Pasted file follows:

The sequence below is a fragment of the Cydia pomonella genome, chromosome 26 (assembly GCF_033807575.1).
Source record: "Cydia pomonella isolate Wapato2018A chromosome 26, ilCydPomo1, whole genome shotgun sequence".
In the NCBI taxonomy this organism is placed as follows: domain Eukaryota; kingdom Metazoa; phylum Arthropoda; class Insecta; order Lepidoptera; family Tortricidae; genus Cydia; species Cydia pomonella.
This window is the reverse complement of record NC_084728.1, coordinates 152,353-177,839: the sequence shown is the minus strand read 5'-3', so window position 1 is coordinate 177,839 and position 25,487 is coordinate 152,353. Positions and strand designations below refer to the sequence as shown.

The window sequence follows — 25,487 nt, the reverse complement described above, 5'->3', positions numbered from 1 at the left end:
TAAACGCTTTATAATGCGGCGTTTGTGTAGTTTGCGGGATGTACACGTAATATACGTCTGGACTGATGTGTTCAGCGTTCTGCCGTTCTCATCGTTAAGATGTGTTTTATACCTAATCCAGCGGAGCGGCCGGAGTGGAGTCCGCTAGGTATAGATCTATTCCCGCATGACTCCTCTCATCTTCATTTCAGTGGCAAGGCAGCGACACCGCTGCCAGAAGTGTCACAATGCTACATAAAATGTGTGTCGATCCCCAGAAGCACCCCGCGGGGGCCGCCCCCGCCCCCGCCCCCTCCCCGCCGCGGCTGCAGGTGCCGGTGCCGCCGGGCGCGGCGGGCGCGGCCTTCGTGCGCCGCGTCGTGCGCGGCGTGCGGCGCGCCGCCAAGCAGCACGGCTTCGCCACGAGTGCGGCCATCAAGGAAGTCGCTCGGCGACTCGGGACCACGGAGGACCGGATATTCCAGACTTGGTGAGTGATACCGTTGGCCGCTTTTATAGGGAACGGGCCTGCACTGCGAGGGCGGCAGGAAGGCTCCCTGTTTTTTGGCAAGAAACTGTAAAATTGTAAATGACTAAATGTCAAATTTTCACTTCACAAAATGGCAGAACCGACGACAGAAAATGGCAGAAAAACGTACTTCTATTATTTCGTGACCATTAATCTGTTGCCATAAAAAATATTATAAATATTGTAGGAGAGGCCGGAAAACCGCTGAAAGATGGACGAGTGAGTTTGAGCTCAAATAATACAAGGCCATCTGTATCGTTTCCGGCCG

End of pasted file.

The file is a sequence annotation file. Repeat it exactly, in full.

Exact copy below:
The sequence below is a fragment of the Cydia pomonella genome, chromosome 26 (assembly GCF_033807575.1).
Source record: "Cydia pomonella isolate Wapato2018A chromosome 26, ilCydPomo1, whole genome shotgun sequence".
In the NCBI taxonomy this organism is placed as follows: domain Eukaryota; kingdom Metazoa; phylum Arthropoda; class Insecta; order Lepidoptera; family Tortricidae; genus Cydia; species Cydia pomonella.
This window is the reverse complement of record NC_084728.1, coordinates 152,353-177,839: the sequence shown is the minus strand read 5'-3', so window position 1 is coordinate 177,839 and position 25,487 is coordinate 152,353. Positions and strand designations below refer to the sequence as shown.

The window sequence follows — 25,487 nt, the reverse complement described above, 5'->3', positions numbered from 1 at the left end:
TAAACGCTTTATAATGCGGCGTTTGTGTAGTTTGCGGGATGTACACGTAATATACGTCTGGACTGATGTGTTCAGCGTTCTGCCGTTCTCATCGTTAAGATGTGTTTTATACCTAATCCAGCGGAGCGGCCGGAGTGGAGTCCGCTAGGTATAGATCTATTCCCGCATGACTCCTCTCATCTTCATTTCAGTGGCAAGGCAGCGACACCGCTGCCAGAAGTGTCACAATGCTACATAAAATGTGTGTCGATCCCCAGAAGCACCCCGCGGGGGCCGCCCCCGCCCCCGCCCCCTCCCCGCCGCGGCTGCAGGTGCCGGTGCCGCCGGGCGCGGCGGGCGCGGCCTTCGTGCGCCGCGTCGTGCGCGGCGTGCGGCGCGCCGCCAAGCAGCACGGCTTCGCCACGAGTGCGGCCATCAAGGAAGTCGCTCGGCGACTCGGGACCACGGAGGACCGGATATTCCAGACTTGGTGAGTGATACCGTTGGCCGCTTTTATAGGGAACGGGCCTGCACTGCGAGGGCGGCAGGAAGGCTCCCTGTTTTTTGGCAAGAAACTGTAAAATTGTAAATGACTAAATGTCAAATTTTCACTTCACAAAATGGCAGAACCGACGACAGAAAATGGCAGAAAAACGTACTTCTATTATTTCGTGACCATTAATCTGTTGCCATAAAAAATATTATAAATATTGTAGGAGAGGCCGGAAAACCGCTGAAAGATGGACGAGTGAGTTTGAGCTCAAATAATACAAGGCCATCTGTATCGTTTCCGGCCG